Veros review: '13, the musical'
By Lindsay Veros
For the Salisbury Post
Do you remember what it is like to be 13? Maybe that was just last year or even 30 years ago.
A trip to the Norvell Theatre to see “13, the Musical” will certainly refresh your memory.
This show covers every 13-year-old dilemma: divorced parents, moving away, having a different religion, fitting in and being accepted, growing up, not liking your parents, stealing your best friend’s boyfriend, your first kiss, gossip, rumors, moving on and putting one foot in front of the other.
Whew! I think this show covers it all.
The set appears to be quite simple, painted in solid black; but don’t let this fool you. Once the show begins, the back wall of the set serves as three giant projection screens, which display a slideshow of graphics throughout the performance. Digital projectors and computers project numerous images onto the screens, with several different ones being displayed every scene.
PPT Director Reid Leonard was the mastermind behind this brilliant concept, with all credit for the displayed images and photography going to former PPT youth veteran Will Merrick.
There is also a live orchestra, which plays the 18 musical numbers. And two electric guitarists, who are also teenagers, make stage appearances.
The cast’s costumes are everyday modern teen outfits that were suggestions of PPT’s costume designer, Shelley Porter-Walker. Shelley also takes credit for the hand-sewn cheerleader costumes and the custom-made Dairy Queen hats.
Evan Goldman, the main character played by returning youth actor Jacob Hammill, is a 13-year-old Jewish boy who quickly informs the audience that his life has gone to hell. In Evan’s opening monologue and musical number, performed flawlessly by Jacob (who is amazingly talented, by the way), he reveals that his parents are getting divorced, his dad had an affair, he has to have a perfect bar mitzvah, and his mom is moving him from New York City to Appleton, Ind.
Upon his arrival in Appleton, Evan meets his neighbor Patrice, the school freak played by Abby Robinette, who instantly falls for him. Abby’s portrayal of Patrice is close to perfect, with her talent level for a 13-year-old being unexpected. Just wait until you hear her voice.
Patrice’s best friend Archie, a handicapped kid with a degenerative disease, is played by William Clark. William plays this part with frequent humor. His character clearly displays self-confidence despite having physical limitations.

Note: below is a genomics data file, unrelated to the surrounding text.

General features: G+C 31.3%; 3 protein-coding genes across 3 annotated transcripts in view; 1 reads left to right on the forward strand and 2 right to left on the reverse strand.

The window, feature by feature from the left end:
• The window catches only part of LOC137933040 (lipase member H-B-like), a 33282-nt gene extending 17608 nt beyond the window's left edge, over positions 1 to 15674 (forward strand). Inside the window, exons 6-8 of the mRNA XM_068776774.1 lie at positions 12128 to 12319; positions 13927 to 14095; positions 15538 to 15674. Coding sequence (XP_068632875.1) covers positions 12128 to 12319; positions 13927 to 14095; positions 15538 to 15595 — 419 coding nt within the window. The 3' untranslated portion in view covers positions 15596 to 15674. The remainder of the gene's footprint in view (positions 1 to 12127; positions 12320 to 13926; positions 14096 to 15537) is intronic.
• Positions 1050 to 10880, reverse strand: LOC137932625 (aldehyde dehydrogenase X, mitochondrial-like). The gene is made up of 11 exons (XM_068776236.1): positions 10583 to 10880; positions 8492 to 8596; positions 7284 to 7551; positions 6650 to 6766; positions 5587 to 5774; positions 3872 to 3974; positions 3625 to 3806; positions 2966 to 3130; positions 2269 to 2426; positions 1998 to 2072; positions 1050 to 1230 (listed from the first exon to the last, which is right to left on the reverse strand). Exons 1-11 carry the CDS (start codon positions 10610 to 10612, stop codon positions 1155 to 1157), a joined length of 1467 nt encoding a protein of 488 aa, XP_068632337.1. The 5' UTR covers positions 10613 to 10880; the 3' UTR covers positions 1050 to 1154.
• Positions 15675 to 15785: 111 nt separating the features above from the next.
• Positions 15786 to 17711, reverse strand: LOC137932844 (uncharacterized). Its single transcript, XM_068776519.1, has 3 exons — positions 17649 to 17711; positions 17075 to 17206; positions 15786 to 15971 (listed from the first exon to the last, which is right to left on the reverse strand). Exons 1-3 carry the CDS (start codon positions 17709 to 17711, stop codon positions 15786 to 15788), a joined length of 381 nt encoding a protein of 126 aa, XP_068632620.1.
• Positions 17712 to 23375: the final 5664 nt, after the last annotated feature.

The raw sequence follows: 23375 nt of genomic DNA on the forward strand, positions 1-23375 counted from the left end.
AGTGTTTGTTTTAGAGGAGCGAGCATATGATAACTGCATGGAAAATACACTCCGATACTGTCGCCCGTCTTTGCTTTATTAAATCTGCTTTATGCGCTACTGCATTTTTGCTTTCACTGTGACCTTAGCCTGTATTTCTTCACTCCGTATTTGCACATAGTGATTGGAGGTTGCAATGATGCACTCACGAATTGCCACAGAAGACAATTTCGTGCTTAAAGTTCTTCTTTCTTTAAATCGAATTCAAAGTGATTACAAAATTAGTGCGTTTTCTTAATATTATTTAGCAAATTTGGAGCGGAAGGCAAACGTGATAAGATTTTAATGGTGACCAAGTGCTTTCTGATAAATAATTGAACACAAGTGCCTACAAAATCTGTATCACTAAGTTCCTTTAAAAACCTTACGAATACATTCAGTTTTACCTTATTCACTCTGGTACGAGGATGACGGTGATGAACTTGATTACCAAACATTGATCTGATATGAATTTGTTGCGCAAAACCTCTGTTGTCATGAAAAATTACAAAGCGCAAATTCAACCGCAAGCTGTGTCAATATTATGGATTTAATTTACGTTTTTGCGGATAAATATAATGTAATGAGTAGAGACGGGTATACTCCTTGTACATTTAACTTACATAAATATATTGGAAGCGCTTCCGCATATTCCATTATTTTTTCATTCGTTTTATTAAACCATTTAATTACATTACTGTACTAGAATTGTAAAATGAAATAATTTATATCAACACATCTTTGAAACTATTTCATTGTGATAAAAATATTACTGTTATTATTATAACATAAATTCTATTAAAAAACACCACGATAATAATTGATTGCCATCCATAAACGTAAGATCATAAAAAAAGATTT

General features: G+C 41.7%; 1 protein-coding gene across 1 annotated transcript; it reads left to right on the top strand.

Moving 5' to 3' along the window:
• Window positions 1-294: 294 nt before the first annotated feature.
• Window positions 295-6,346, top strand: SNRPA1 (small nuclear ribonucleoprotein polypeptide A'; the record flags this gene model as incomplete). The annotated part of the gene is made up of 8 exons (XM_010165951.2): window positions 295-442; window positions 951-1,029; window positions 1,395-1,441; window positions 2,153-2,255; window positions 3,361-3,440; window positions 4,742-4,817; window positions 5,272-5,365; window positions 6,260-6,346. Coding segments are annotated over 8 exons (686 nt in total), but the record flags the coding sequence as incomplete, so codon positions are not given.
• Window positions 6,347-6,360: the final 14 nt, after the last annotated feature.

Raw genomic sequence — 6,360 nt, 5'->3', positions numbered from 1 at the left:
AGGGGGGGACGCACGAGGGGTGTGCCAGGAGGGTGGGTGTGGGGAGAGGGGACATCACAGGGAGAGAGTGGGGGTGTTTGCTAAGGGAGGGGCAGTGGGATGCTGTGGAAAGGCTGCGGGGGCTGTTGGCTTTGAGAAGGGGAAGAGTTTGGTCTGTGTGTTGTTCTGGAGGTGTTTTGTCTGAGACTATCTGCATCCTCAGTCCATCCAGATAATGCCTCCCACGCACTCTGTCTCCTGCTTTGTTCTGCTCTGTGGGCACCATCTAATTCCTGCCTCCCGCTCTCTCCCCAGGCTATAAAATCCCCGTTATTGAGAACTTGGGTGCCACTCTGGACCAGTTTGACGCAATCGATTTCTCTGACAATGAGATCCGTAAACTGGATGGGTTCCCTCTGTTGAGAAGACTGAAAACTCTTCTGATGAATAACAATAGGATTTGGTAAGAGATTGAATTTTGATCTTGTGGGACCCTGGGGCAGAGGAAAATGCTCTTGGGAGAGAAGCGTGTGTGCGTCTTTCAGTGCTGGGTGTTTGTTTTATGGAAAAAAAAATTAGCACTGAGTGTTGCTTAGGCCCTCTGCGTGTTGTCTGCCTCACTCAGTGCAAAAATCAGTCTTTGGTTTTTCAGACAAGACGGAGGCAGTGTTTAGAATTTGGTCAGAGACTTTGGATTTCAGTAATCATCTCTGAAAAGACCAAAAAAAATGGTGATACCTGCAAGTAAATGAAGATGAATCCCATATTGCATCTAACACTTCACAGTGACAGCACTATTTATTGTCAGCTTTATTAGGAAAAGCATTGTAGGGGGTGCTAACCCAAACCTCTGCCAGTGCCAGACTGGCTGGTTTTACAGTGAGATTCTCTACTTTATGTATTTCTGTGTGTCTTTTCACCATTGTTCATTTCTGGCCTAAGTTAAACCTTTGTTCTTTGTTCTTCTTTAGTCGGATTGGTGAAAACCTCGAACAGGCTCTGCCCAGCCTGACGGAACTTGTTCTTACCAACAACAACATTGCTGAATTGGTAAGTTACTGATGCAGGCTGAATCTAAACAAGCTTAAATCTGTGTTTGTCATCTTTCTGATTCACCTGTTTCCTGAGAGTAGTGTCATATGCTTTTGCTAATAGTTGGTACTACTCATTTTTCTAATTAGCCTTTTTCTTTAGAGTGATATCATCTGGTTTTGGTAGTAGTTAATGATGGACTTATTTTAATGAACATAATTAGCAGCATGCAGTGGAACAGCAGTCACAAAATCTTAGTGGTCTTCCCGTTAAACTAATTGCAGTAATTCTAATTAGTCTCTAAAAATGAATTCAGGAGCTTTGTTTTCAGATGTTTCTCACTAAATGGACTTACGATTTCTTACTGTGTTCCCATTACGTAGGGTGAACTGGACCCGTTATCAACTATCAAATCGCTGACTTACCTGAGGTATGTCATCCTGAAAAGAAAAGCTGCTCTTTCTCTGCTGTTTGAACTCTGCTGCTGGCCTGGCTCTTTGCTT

Be prepared for this character to steal your heart.
Together, this trio forms a friendship known by the popular crowd as the brain, the freak and the cripple.
At every typical school there is the popular crowd, and this school is no different. There is Brett, played by returning youth actor Keaton Brower, who is the school jock every girl dreams of dating. Then there is Lucy, played perfectly by Susannah Dixon, with a lot of enthusiasm. Known as the manipulator, she takes advantage of her best friend, Kendra, who is played by Lexie Sebastyn, a newcomer to PPT but definitely not a newcomer to performing. These two characters are best friends, cheerleaders and are both chasing after the school jock, Brett.
Here’s the problem: Brett likes both of them and this is where their dilemma begins. There is even a song brilliantly performed by Brett and two of his friends and fellow jocks, Malcom (Jayln McCombs) and Eddie (Joe Cornacchione), which will have you laughing uncontrollably. Later in the show, two other jocks, Richie (Zach Robinette) and Simon (Josh Doyle), join this ensemble in a musical number that is hysterical. While demonstrating rhythmic challenges, they keep the crowd roaring. This number leaves you wanting to see it performed again.
Along with the teenage dilemmas come teenage humor and mild language, however not frequent. There are strong and frequent references to French kissing and minor references to second and third base, although details are not given. Therefore, I would not recommend this show for young children.
While the show probably isn’t for everyone, I highly recommend seeing this young but outstanding cast’s performance of the Broadway hit, “13, the Musical.” You may just be glad that you are not 13 again!
“13” continues at the Norvell Theater tonight and July 20 and 21 at 7:30 p.m. and July 15, 21 and 22 at 2:30 p.m. For tickets call 704-633-5471.
Lindsay Veros is a 10th-grade student at Salisbury High School.